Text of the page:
Further enquires made with the Hotel Windsor confirm that a hairdressing salon seemingly with a German proprietor named Wannenmacher was extant in the early 1900s. Frederick & Anna Wannenmacher emigrated from Germany to Australia in 1855 with their descendants mainly to be found in Melbourne.
In 1915 it is assumed Mr Wannenmacher, or the then proprietor of the hairdressing business, was interned and sent to Holsworthy where he later met with Emden survivors whom be befriended. When they were separated, they presented him with some tokens of appreciation including a model of their ship and three small paintings. He was also given some diaries and other small artefacts which included a set of homemade wooden skittles.
The ship model which came boxed was thought to have been installed in the office of Sir William Hall, State President of the Victorian RSL. As no one showed any interest in the remainder of the memorabilia these were retained by David Mattiske. After WW I the unprecedented honour was granted to Emden veterans who so wished to add the suffix Emden to their family name. Over one hundred veterans accepted this honour including Prince Franz Joseph von Hohenzollern-Emden. Later David Mattiske met a grandson of one of the Emden survivors who lived in Adelaide. David gave one of his paintings of SMS Emden to this grandson who was overcome by emotion on receiving the gift.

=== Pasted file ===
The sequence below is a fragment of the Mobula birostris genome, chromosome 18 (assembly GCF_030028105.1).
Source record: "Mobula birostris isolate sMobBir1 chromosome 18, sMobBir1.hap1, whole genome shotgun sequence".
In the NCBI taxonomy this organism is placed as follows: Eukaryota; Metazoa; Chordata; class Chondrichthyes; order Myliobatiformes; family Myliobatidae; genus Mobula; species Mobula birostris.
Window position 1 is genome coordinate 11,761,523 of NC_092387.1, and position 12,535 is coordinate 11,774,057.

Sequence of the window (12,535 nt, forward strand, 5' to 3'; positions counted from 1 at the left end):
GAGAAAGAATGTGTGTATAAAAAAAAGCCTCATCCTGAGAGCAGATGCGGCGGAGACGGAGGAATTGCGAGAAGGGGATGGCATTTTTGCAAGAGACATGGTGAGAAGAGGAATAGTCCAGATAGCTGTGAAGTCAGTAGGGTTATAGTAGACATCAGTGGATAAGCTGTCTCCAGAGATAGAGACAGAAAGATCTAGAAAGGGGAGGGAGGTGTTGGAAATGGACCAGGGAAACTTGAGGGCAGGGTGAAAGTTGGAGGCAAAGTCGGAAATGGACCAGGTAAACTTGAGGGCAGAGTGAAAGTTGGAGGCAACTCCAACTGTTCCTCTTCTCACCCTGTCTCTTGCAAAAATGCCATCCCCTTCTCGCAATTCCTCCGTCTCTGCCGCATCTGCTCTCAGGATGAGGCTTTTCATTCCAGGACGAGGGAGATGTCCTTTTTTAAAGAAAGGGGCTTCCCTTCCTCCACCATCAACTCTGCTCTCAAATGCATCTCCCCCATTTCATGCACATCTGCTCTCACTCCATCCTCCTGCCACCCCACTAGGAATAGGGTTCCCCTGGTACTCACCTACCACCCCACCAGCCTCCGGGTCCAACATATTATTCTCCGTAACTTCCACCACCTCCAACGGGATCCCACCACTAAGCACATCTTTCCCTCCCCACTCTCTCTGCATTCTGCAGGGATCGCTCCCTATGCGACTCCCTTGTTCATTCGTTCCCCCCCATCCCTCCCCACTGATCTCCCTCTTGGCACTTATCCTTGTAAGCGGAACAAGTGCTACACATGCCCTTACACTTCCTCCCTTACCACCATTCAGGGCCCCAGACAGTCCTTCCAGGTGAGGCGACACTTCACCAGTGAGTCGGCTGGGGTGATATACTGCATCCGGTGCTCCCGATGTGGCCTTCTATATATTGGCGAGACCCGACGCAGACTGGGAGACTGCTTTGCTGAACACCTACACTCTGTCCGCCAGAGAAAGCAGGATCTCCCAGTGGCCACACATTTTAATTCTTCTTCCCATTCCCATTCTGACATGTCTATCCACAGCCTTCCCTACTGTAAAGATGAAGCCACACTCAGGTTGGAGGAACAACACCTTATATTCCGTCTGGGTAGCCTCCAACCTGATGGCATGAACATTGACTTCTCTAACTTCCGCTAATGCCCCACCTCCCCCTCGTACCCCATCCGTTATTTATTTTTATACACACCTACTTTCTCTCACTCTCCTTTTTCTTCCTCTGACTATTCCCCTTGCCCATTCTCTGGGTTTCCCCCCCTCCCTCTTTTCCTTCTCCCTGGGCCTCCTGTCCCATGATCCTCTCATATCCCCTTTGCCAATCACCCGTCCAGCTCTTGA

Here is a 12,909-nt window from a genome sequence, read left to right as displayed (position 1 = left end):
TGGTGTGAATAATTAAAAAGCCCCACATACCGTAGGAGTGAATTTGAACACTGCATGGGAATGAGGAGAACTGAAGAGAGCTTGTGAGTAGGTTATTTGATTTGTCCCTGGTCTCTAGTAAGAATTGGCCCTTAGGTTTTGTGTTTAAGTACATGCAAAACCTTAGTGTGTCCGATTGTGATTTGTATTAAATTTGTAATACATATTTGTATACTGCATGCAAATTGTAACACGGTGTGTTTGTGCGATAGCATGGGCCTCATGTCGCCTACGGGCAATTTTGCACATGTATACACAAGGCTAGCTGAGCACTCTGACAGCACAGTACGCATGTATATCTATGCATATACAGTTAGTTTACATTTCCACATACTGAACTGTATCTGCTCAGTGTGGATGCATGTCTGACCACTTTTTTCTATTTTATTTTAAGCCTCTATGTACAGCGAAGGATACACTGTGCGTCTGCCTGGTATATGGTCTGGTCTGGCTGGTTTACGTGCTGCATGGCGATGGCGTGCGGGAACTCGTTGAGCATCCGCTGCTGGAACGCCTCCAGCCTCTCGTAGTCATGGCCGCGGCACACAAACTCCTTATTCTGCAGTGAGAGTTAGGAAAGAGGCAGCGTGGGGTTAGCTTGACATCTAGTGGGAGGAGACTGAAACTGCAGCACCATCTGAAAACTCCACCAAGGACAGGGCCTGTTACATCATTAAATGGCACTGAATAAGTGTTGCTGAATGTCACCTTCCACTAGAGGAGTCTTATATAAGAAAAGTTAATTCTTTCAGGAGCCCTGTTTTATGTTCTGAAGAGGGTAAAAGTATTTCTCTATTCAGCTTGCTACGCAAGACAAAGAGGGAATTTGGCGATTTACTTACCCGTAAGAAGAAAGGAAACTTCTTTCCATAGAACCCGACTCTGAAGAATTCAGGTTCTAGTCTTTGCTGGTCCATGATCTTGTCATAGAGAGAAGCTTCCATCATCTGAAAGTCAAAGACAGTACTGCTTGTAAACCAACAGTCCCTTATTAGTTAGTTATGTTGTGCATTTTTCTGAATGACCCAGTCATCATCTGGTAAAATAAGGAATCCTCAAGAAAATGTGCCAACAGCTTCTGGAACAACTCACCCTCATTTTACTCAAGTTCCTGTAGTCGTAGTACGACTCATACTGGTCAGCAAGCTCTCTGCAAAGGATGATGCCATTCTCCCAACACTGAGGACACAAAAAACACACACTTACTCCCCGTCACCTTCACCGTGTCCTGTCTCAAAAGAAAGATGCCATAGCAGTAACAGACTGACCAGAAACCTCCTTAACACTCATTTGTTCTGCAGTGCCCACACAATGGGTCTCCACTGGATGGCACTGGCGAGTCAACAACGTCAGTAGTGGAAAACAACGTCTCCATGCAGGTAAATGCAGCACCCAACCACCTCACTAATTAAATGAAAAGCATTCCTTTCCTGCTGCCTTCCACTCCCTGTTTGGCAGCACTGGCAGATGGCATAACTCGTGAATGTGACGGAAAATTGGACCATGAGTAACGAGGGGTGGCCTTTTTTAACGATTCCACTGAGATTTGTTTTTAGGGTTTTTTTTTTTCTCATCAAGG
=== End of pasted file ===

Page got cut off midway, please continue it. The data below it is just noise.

About seven years ago David and his wife decided to downsize and were persuaded to sell the Emden artefacts to an antique dealer. These included a diary, some military documents and a set of skittles. All he retained was a photograph and two of the ship paintings. David has now presented a painting of Emden to our Society together with the attached photo of her sailors which is thought to show the ship model and possibly Mr Wannenmacher in the centre of the back row. The painting measures 18 x 24 cm and is initialled ‘J.L.’ and dated 1916. Records show only three Emden POWs in Australia whose names begin with ‘L’, which are Petty Officer Richard Lehnigk, Firemen Heinrich Laabs and Wilhelm Linnemann. As none of this group has a first name beginning with ‘J’ the mystery continues; could the artist have been from Markomannia?
The Mattiske Collection
In a surprising series of coincidences, about two years ago the Australian War Memorial purchased a small collection of Emden artefacts which have recently been lent to the Australian Maritime Museum and placed on display amongst an exhibition titled ‘The Australian Navy in WW I’. When visiting the Museum in January 2015 the author instantly recognised these artefacts as being similar to those mentioned as being sold by David Mattiske. They include a German military songbook from 1912, a Reich Pass or travel document, two photographs of Emden, a small purse, a pair of glasses, a hand carved decorative wooden picture frame, a set of skittles and a whip with the name Feukert carved into the stock. There is an Australian school exercise book with a four page account by an unknown author titled The Raid of the Emden. This appears to be from a German viewpoint but it is written in English.